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The Engineering Design Process Portfolio Scoring Rubric (EDPPSR) – Initial Validity and Reliability (Fundamental)

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2022 ASEE Annual Conference & Exposition


Minneapolis, MN

Publication Date

August 23, 2022

Start Date

June 26, 2022

End Date

June 29, 2022

Conference Session

PCEE Technical Session 6: Engineering Design in High School

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Paper Authors


Stacy Klein-Gardner Vanderbilt University

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Stacy Klein-Gardner's career in P-12 STEM education focuses on increasing interest in and participation by females and URMs and teacher professional development. She is an Adjunct Professor of Biomedical Engineering at Vanderbilt University where she serves as the co-PI and co-Director of the NSF-funded Engineering For US All (e4usa) project. She also serves as the co-PI, Lead Engineer, and Director of Partnerships for Youth Engineering Solutions (YES)-Middle School at Pennsylvania State University. Dr. Klein-Gardner formerly served as the chair of the ASEE P12 Commission and the PCEE division. She is a Fellow of the Society.

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Leigh Abts The Johns Hopkins University


Gail Goldberg

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Gail Lynn Goldberg is a nationally recognized expert in student assessment. After serving for a decade as an assessment specialist for the Maryland State Department of Education, she has spent over twenty-five years working as an independent educational consultant with and for schools (K-12 and post-secondary), districts, states, the U.S. Department of Education, and a number of assessment organizations. Her areas of expertise include (but are not limited to) item/task writing, rubric development, and judgement-based scoring. Dr. Goldberg also conducts professional development activities on such topics as classroom assessment practice, using assessment results to inform instructional practice, and literacy learning across content areas.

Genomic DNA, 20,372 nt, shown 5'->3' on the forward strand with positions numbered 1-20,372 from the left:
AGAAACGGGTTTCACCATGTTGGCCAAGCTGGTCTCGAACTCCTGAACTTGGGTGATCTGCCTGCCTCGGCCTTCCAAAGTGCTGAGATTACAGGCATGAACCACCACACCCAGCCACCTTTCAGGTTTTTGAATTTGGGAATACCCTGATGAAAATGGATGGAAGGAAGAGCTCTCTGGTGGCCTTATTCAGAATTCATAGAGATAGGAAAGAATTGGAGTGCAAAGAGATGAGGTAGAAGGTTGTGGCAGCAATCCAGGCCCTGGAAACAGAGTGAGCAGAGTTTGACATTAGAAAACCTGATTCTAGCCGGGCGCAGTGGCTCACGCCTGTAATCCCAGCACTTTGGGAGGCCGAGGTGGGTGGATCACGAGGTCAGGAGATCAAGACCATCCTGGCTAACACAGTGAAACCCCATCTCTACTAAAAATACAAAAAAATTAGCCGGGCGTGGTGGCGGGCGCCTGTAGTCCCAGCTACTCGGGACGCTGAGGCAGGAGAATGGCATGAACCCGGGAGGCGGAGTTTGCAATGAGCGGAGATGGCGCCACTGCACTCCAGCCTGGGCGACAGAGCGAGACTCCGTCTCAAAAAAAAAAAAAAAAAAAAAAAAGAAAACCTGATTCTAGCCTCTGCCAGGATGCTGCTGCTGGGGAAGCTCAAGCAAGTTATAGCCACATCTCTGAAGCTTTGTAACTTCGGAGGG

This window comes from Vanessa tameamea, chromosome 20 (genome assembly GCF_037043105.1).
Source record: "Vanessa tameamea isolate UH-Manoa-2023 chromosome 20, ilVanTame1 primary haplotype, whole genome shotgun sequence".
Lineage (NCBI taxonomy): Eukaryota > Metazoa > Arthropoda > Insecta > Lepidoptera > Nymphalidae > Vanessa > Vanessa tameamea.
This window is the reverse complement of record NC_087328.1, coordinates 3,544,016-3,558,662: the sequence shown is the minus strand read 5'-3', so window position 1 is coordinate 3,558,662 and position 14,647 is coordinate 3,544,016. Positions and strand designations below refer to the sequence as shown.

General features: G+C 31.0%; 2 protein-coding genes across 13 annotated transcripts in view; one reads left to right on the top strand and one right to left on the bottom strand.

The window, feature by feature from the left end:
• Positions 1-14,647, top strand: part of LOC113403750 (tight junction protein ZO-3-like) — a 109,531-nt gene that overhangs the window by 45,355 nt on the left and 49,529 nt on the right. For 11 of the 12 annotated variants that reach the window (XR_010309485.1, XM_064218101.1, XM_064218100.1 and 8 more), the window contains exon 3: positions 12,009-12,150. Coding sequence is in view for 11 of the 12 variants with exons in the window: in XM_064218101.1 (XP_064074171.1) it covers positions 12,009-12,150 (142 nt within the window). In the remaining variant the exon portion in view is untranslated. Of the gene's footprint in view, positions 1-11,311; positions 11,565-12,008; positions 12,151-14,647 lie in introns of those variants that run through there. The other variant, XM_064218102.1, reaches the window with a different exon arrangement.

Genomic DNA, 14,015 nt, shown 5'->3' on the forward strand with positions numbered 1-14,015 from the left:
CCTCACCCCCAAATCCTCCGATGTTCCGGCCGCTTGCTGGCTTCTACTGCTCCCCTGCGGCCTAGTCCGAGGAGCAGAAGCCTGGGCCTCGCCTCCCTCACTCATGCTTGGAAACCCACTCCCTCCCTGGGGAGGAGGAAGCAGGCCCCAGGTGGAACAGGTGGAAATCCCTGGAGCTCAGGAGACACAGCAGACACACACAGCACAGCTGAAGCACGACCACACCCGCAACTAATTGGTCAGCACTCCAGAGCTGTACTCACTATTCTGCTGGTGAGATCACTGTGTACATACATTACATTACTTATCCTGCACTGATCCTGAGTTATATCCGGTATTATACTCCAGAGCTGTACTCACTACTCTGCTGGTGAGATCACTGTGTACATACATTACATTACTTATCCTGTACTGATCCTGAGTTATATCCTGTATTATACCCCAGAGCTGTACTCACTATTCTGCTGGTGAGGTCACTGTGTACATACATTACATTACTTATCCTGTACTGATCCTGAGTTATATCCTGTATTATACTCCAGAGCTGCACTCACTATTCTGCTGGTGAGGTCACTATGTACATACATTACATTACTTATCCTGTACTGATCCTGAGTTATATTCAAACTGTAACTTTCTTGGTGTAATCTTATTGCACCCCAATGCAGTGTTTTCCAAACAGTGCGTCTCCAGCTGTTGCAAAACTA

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Research prior to 2005 found that no single framework existed that could capture the engineering design process fully or well and benchmark each element of the process to a commonly accepted set of referenced artifacts. Compounding the construction of a stepwise, artifact driven framework is that engineering design is typically practiced over time as a complex and iterative process. For both novice and advanced students, learning and applying the design process is often cumulative, with many informal and formal programmatic opportunities to practice essential elements.

The Engineering Design Process Portfolio Scoring Rubric (EDPPSR) was designed to apply to any portfolio that is intended to document an individual or team driven process leading to an original attempt to design a product, process, or method to provide the best and most optimal solution to a genuine and meaningful problem. In essence, the portfolio should be a detailed account or “biography” of a project and the thought processes that inform that project. Besides narrative and explanatory text, entries may include (but need not be limited to) drawings, schematics, photographs, notebook and journal entries, transcripts or summaries of conversations and interviews, and audio/video recordings. Such entries are likely to be necessary in order to convey accurately and completely the complex thought processes behind the planning, implementation, and self-evaluation of the project. The rubric is comprised of four main components, each in turn comprised of three elements. Each element has its own holistic rubric.

The process by which the EDPPSR was created gives evidence of the relevance and representativeness of the rubric and helps to establish validity. The EDPPSR model as originally rendered has a strong theoretical foundation as it has been developed by reference to the literature on the steps of the design process through focus groups and through expert review by teachers, faculty and researchers in performance based, portfolio rubrics and assessments. Using the unified construct validity framework, the EDDPSR’s validity was further established through expert reviewers (experts in engineering design) providing evidence supporting the content relevance and representativeness of the EDPPSR in representing the basic process of engineering design.

This manuscript offers empirical evidence that supports the use of the EDPPSR model to evaluate student design-based projects in a reliable and valid manner. Intra-class correlation coefficients (ICC) were calculated to determine the inter-rater reliability (IRR) of the rubric. Given the small sample size we also examined confidence intervals (95%) to provide a range of values in which the estimate of inter-reliability is likely contained.

Klein-Gardner, S., & Abts, L., & Goldberg, G. (2022, August), The Engineering Design Process Portfolio Scoring Rubric (EDPPSR) – Initial Validity and Reliability (Fundamental) Paper presented at 2022 ASEE Annual Conference & Exposition, Minneapolis, MN. 10.18260/1-2--41236

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